Super League’s all-time greatest home nations XIII

In rugby league, we don’t give the home nations as much credit as they deserve. Throughout history we’ve seen class players from the likes of Scotland and Wales take the league by the scruff of the neck. Even today, guys like James Bentley and Regan Grace are some of the stars of the league. So, today we’re giving the home nations some much needed love and giving you Super League’s greatest XIII of players from the home nations obviously excluding England.

Fullback: Iestyn Harris

The Welsh Wizard was one of the best players in the league at the start of the summer era. He was lured to Headingley for a record fee and led the Rhinos to the first ever Grand Final having won the Man of Steel. Then he helped end Leeds’ 21-year wait for Challenge Cup glory in 1999. A Wembley record holder for the points he amassed that day and a Grand Final winner at Bradford, he was simply outstanding and even guided Wales all the way to the World Cup semi-finals in 2000.

Wingers: Regan Grace and Anthony Sullivan

Grace is a special talent and has really kicked on in 2021. He scores simply impossible tries that only he could score and has a wicked sidestep capable of unlocking any defence. An elusive yet strong runner, the Welshman is always a joy to watch as was Anthony Sullivan. Also, a Super League Champion with Saints, he scored tries for fun racking up over 200 in a St Helens shirt as well as six in 18 appearances for Wales and three in seven Great Britain caps.

Centres: Scott Gibbs and Michael Eagar

Onto another superb Saint, Scott Gibbs oozed class even representing the British and Irish Lions in rugby union. He also shone for Wales in rugby league when called upon during his time at St Helens. The centre played his part in St Helens’ double in 1996 guiding them to the inaugural Super League title. He’s joined by another forgotten Super League centre in Michael Eager. The former Warrington, Hull FC and Castleford star racked up the tries in England and also impressed when on international duty with Ireland.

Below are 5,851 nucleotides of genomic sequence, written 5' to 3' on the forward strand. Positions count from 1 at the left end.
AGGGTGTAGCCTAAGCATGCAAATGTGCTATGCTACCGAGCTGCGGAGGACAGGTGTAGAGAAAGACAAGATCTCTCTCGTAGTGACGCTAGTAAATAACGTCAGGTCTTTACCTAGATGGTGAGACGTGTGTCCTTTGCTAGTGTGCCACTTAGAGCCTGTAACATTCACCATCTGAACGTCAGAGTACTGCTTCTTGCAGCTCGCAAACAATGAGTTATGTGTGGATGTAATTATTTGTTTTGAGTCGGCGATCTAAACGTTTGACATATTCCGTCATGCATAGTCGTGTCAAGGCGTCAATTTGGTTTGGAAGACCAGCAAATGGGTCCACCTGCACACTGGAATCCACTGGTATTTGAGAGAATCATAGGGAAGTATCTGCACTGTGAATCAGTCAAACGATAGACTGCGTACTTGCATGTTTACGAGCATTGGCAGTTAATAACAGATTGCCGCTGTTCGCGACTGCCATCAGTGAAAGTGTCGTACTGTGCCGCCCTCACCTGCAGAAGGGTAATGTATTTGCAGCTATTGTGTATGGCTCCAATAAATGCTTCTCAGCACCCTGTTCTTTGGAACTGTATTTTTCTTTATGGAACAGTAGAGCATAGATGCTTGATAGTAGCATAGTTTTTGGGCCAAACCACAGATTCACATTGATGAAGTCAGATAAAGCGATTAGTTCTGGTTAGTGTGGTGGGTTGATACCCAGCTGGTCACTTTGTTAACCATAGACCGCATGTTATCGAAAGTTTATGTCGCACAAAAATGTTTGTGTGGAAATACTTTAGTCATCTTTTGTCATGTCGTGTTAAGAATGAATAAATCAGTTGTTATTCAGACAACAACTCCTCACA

Halfbacks: Lee Briers and Danny Brough

Like Iestyn Harris, Lee Briers played his part in guiding Wales to the World Cup semi-finals in 2000. That was just the peak of his Wales career which saw him rack up the tries and goals. One player who certainly deserved to lift the Super League trophy during his remarkable career, he did however claim three Challenge Cups whilst at Warrington. Alongside him is another remarkable halfback who was denied Super League glory. Brough did however claim the Man of Steel in 2013 as he turned Huddersfield into a real force. He also was a star for Scotland taking them to an unlikely draw with New Zealand in 2016.

Props: Terry O’Connor and Barrie McDermott

The duo may be well known for their work with Sky Sports, but both are Ireland internationals and accomplished ones at that. Terry O’Connor won the Super League title with Wigan in 1998 as he became one of the prominent props at the start of Super League. Barrie McDermott garnered a similar reputation at Leeds scoring a superb try in the 1999 Challenge Cup Final before playing his part in Leeds’ first Grand Final success in 2004.

Hooker: Kerion Cunningham

To many Super League’s greatest number nine, Cunningham also shown for Wales on the international stage. Another key member of the Wales side who went all the way to the World Cup semi-finals, he gave them undoubted star power. A five-time Super League Champion, he’s a Super League great and deserving of his place in this side.

Second-Rowers: James Bentley and Chris Joynt

The past and present of the Saints backrow. Chris Joynt is one of Super League’s greatest ever skippers and was the scorer of arguably Super League’s most famous try as he capped off the famous ‘wide to West’ move. But he also played his part for Ireland and was an ever-present in their World Cup campaign in 2000. Alongside him is St Helens’ current star second-row in James Bentley. The Leeds-bound backrower has been one of the best forwards in the league in recent years and was key to the Saints side who won the Grand Final last term. He has also impressed for Ireland when called upon.

Loose-Forward: Brad Singleton

Yet another Irish international, the Wigan Warrior is one of Super League’s most underrated modern forwards and is capable of playing at prop and 13. A treble winner at Leeds in 2015, he kept Kylie Leuluai and Adam Cuthbertson on the bench in the Grand Final and even scored at Wembley that year. In 2017, he won a second Grand Final and has since played in another as a Warrior providing the Cherry and Whites with exactly what they needed in 2020. He did the same for Ireland in the 2017 World Cup providing much needed size and power down the middle of the field.

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